The wonders of version-less software as a service are extolled from all corners of the internet: Nothing to install! Updates come to you automatically! Everything just gets better all the time. And that’s all true, but it’s not the whole truth.
The flip-side of this automatic wonder is that you’re forcing constant change on everyone. The only way to prevent that from being unbearably grating is to make it incremental, and exclusively additive.
There’s no room to change your mind about the fundamentals once a sizable customer base has been trained to expect the familiar. Anyone who’s ever tried to remove a feature from internet software will likely be so scarred from the experience that they never attempt it again.
This is where it’s so easy to cry boohoo as a developer: “Oh, those damn users just can’t see or accept the brilliance of newness! If only they would be patient, relearn everything for me and my creations, we’d all be better off!”
The fact is they probably wouldn’t. Most software just isn’t important enough to warrant a steady stream of newness friction. Makers eat and sleep their software all day long, so most changes seem small and inconsequential. But users have other worries and changes to face in their daily lives; learning your latest remix is often not a welcome one. They invested attention to learn the damn thing once, then went on with their merry life. And what’s so wrong with that?
Nothing, I say. We have a very large group of customers who still enjoy Basecamp Classic. It’s been 2.5 years since we released the new version, but the Classic version continues to do the job for them. It just hasn’t been a convenient time for those customers to disrupt their work to upgrade Basecamp, or maybe they just don’t like change. It really doesn’t matter.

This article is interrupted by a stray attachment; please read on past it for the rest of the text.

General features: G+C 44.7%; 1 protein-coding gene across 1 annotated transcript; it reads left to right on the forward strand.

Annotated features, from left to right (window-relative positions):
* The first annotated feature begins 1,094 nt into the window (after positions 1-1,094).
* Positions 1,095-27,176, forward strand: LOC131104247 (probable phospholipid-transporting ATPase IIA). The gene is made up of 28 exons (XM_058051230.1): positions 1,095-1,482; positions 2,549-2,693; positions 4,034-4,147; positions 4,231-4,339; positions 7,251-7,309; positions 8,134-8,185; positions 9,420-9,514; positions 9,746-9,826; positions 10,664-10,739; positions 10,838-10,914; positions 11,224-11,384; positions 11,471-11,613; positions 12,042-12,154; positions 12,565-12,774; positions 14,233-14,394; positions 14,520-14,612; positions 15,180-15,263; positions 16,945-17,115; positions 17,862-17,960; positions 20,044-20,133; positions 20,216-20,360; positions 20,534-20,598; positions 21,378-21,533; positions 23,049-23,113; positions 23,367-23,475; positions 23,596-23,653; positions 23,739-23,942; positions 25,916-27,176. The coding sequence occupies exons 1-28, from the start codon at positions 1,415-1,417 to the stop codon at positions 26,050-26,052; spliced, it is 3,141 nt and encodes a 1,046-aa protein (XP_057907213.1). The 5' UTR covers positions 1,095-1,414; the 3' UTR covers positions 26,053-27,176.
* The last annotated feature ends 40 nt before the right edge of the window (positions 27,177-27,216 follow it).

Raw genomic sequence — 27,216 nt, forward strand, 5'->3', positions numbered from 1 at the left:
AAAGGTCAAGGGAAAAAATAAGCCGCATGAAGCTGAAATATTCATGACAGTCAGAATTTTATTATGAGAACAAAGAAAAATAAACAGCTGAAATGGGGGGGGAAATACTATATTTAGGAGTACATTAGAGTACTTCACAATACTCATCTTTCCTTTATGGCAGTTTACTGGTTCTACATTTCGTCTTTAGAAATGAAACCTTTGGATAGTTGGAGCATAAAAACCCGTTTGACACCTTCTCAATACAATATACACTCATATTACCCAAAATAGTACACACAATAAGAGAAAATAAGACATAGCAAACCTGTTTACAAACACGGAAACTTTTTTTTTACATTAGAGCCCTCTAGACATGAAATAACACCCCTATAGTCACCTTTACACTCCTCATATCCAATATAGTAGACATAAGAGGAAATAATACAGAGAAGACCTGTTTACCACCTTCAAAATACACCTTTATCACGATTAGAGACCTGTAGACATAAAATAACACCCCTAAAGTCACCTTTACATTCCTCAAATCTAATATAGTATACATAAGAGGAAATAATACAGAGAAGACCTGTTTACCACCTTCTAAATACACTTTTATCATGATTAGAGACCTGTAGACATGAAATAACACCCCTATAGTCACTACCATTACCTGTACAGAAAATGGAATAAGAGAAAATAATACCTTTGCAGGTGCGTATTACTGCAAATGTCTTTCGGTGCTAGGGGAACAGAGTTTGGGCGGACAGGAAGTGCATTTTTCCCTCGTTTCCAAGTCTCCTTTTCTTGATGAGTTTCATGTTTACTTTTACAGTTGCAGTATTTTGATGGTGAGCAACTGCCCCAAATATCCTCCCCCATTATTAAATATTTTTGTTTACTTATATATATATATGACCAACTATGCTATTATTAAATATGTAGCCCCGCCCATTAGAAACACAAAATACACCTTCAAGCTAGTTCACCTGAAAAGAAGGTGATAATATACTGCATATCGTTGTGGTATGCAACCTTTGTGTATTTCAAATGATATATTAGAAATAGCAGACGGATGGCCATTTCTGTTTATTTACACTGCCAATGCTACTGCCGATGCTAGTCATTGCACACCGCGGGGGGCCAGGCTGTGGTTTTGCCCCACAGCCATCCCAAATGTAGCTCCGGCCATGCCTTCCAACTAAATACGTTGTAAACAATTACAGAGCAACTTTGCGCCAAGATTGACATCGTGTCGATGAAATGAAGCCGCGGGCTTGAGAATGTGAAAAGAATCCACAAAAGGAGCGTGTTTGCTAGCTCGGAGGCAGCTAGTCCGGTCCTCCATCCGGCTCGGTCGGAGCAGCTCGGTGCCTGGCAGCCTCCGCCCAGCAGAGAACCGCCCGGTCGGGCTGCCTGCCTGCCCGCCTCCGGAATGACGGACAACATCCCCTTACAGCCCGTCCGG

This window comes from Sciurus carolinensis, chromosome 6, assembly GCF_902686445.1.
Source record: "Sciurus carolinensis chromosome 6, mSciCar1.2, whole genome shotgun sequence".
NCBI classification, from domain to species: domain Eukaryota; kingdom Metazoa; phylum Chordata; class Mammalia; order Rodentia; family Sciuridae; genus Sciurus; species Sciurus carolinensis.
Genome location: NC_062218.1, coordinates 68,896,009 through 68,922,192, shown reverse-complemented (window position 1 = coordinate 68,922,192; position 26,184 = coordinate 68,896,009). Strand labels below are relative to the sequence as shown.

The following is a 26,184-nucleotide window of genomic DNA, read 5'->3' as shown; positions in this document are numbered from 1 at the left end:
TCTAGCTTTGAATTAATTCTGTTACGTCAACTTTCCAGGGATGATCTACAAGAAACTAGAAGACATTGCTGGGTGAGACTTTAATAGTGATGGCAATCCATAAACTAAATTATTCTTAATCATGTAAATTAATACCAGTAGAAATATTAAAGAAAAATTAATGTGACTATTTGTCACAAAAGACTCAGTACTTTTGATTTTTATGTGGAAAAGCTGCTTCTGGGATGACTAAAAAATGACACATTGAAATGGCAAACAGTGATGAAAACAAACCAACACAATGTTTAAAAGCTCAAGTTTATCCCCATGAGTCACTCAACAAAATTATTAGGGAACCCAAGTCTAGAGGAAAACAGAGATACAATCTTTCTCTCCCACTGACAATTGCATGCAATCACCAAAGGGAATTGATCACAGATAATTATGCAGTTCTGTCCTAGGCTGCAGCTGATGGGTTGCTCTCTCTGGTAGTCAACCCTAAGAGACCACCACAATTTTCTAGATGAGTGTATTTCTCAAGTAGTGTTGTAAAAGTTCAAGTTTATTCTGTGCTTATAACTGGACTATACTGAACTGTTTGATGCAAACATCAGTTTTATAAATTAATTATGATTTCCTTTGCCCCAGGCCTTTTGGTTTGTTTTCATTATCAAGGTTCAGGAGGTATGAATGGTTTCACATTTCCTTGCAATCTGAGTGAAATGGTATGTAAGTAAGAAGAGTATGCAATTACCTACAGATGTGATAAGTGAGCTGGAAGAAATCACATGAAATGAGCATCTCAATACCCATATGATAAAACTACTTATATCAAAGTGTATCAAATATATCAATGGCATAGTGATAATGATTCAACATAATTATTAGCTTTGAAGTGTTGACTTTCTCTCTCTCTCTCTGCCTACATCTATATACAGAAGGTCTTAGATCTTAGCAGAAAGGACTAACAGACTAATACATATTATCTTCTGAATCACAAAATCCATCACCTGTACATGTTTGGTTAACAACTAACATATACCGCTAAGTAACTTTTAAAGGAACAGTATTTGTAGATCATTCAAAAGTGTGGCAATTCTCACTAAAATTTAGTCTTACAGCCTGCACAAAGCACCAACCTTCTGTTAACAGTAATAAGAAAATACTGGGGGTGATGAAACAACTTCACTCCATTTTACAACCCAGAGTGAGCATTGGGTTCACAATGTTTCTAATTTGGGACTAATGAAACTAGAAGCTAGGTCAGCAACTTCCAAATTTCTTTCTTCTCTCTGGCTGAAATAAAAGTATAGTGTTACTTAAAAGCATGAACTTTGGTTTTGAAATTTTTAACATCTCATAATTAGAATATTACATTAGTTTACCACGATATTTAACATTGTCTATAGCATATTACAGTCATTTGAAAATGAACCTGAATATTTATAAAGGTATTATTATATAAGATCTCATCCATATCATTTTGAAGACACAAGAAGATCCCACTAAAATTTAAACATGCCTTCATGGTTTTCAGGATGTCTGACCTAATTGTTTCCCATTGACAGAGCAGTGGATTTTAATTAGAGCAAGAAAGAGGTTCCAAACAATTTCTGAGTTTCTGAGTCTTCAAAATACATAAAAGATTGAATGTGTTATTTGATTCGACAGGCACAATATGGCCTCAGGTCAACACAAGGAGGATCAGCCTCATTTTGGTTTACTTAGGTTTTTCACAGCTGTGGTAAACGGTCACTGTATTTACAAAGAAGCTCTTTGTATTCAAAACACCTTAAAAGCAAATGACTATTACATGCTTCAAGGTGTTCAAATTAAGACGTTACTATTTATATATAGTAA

That doesn’t mean they’re not happy customers. Just the other day one wrote to say how much they loved Basecamp, yet felt obliged to apologize for not yet upgrading to the latest version. There’s nothing to feel bad about! Except that the software business makes us feel like there is.
Installed software didn’t have this kind of tension because of versions. If you were using Photoshop 3, you weren’t forced to upgrade to Photoshop 4 until you were ready. (Though other network effects, like sharing files sometimes forced the issue, but that’s a separate story). Something important was lost when we moved away from those clear versions.
Users lost the ability to control the disruption of relearning and adjusting to changes; developers lost the will to commit to revolutionary change.
Yes, splitting versions, like we did with Basecamp Classic, isn’t without complication. But from someone who’s been through the experience, the complication is not only overstated, but the benefits have also been under explored.
Maybe it’s time to ask yourself: What could we do if we weren’t afraid of revisiting the fundamentals of our software? What if we just did a new version and kept supporting the old one too? 2.5 years after we committed to this strategy, we remain happy with this rarely chosen path.